All this is bad enough. Worse is the risk that European accommodation of President Trump will prompt Iran to pull out of the JCPOA in response to a US withdrawal. European solidarity with Iran, on the other hand, can convince Tehran to preserve the agreement.

At present how Tehran intends to react to a US withdrawal is unknown. On October 18, Iran’s Supreme Leader said: ”As long as the other side does not tear up the JCPOA, we will not tear it up.” What he meant by “the other side” he did not define. Did he have just the United States in mind or most of the other parties?

But the way Iran conducted its diplomacy during the various negotiations that culminated in the JCPOA suggests that European choices can help to determine Tehran’s reaction.

If Europe opts for appeasement, it risks being seen in Tehran as siding with a party that is seeking to undermine the JCPOA against a party that has been supportive of it, and fully compliant.

Appeasement also risks being construed by Iran as a violation of paragraph viii of the JCPOA Preamble, especially if E3 lobbying in Brussels for new sanctions is successful:

The E3/EU+3 commit to implement this JCPOA in good faith and in a constructive atmosphere, based on mutual respect, and to refrain from any action inconsistent with the spirit and letter of the JCPOA that would undermine its successful implementation. The E3/EU+3 will refrain from imposing discriminatory regulatory and procedural requirements in lieu of the sanctions and restrictive measures covered by the JCPOA.

Iran’s diplomats value reciprocity, mutual respect, and justice. If European policy demonstrates a similar attachment to these values, European representatives will get a hearing in Tehran. They will stand a good chance of persuading Iran’s leaders that Iran can remain in receipt of most of the benefits promised by the JCPOA, even if the United States ceases to be a party, as long as Iran continues to honor its part of the bargain.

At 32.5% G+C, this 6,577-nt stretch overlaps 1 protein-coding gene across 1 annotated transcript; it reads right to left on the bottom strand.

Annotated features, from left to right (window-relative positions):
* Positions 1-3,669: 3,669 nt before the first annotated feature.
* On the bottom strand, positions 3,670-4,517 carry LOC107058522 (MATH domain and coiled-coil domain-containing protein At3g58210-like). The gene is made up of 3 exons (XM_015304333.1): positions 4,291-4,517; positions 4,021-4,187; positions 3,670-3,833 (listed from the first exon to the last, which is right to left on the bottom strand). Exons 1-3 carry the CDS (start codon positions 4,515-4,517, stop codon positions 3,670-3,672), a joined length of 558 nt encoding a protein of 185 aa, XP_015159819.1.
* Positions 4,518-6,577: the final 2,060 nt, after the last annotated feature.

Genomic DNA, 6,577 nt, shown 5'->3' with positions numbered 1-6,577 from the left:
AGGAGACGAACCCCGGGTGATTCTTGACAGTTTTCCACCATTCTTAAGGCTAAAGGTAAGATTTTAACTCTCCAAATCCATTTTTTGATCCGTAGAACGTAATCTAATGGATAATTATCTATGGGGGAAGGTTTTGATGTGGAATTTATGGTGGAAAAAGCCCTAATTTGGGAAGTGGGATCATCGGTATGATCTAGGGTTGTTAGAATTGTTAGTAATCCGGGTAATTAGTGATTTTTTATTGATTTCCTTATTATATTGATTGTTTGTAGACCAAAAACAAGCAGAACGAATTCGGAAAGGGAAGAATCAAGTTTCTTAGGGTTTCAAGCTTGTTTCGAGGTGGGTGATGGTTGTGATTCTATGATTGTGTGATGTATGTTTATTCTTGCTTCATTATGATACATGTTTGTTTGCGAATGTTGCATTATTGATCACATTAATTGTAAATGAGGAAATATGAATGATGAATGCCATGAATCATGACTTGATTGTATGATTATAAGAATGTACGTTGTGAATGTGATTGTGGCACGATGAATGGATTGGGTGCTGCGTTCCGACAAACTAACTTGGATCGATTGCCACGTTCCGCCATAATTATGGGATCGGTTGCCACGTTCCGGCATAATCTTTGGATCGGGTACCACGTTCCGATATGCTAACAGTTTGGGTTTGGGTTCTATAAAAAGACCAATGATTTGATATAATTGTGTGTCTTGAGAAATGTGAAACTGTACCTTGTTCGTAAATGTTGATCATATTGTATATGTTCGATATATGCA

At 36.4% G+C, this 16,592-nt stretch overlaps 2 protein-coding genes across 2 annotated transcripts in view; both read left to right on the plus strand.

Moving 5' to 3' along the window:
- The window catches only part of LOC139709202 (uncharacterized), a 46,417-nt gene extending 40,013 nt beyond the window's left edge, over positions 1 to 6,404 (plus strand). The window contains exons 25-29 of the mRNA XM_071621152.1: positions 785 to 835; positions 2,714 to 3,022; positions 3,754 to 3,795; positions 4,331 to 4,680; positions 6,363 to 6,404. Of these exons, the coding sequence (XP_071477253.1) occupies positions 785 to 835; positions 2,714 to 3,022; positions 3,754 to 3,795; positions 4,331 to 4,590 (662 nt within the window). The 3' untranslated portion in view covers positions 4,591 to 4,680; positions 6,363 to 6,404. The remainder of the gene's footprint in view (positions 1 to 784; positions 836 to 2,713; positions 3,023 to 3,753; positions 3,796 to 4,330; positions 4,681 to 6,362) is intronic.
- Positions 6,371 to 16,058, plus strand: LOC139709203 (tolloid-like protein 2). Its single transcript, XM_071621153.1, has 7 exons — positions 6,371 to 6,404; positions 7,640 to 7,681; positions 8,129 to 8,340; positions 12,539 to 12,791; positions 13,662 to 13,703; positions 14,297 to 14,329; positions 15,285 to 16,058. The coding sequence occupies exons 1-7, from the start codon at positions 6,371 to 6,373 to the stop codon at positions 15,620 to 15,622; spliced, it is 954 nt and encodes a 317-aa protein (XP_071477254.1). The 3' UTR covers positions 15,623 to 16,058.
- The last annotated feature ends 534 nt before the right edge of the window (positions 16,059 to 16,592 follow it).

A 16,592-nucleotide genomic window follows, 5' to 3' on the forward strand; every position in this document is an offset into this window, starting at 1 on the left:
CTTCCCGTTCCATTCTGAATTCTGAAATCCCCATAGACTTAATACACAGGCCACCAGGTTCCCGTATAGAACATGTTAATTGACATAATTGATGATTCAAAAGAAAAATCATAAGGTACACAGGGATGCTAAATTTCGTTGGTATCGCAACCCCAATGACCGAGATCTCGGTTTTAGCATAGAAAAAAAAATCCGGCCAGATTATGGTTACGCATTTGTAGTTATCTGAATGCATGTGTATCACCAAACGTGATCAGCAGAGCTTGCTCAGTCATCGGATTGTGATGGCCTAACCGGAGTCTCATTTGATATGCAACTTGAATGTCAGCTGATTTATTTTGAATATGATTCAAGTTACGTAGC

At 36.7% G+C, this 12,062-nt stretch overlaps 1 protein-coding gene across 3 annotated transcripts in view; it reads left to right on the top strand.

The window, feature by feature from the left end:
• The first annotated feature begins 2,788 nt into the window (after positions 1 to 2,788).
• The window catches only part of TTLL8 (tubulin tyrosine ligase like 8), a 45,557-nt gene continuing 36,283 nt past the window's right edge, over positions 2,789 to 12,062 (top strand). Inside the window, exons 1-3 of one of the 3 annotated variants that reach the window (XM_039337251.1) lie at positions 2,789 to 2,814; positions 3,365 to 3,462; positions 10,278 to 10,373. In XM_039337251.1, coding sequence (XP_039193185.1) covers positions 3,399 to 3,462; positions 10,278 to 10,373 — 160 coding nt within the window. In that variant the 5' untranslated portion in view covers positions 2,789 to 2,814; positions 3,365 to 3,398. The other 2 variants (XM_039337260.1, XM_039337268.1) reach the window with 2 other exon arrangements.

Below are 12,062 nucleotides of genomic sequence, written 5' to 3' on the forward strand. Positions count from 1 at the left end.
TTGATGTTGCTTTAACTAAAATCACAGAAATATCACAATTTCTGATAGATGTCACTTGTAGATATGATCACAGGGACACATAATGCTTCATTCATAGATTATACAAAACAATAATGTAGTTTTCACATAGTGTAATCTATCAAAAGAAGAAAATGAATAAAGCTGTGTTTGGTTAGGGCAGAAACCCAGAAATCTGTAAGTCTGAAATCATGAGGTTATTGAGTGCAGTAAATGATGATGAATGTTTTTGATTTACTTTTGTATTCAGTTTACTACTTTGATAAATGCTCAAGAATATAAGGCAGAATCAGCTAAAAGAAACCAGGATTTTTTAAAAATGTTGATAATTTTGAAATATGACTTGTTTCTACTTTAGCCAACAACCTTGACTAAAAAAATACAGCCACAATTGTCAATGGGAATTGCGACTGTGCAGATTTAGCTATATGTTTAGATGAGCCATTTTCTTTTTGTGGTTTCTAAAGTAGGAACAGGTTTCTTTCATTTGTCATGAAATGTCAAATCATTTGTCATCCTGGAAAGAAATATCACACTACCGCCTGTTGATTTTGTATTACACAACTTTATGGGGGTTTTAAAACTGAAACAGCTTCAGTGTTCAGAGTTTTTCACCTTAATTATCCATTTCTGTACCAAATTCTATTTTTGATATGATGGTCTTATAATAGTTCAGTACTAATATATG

That, then, is one alternative to appeasing Washington. Another, compatible with the first, is to engage leading members of the Non-Aligned Movement (NAM) and ask them to make their views known to Iran if, as seems to be the case, they wish the JCPOA to survive US withdrawal. Iran, itself a leading NAM member, values the opinions of most of its NAM peers. It allowed NAM members to influence its reactions back in 2003, when its failure to declare certain nuclear activities and material came to light.

Third, Europe should make common cause with Russia and China, both of which prize the JCPOA, champion the nuclear non-proliferation regime, and have refused to have anything to do with President Trump’s anti-JCPOA campaign.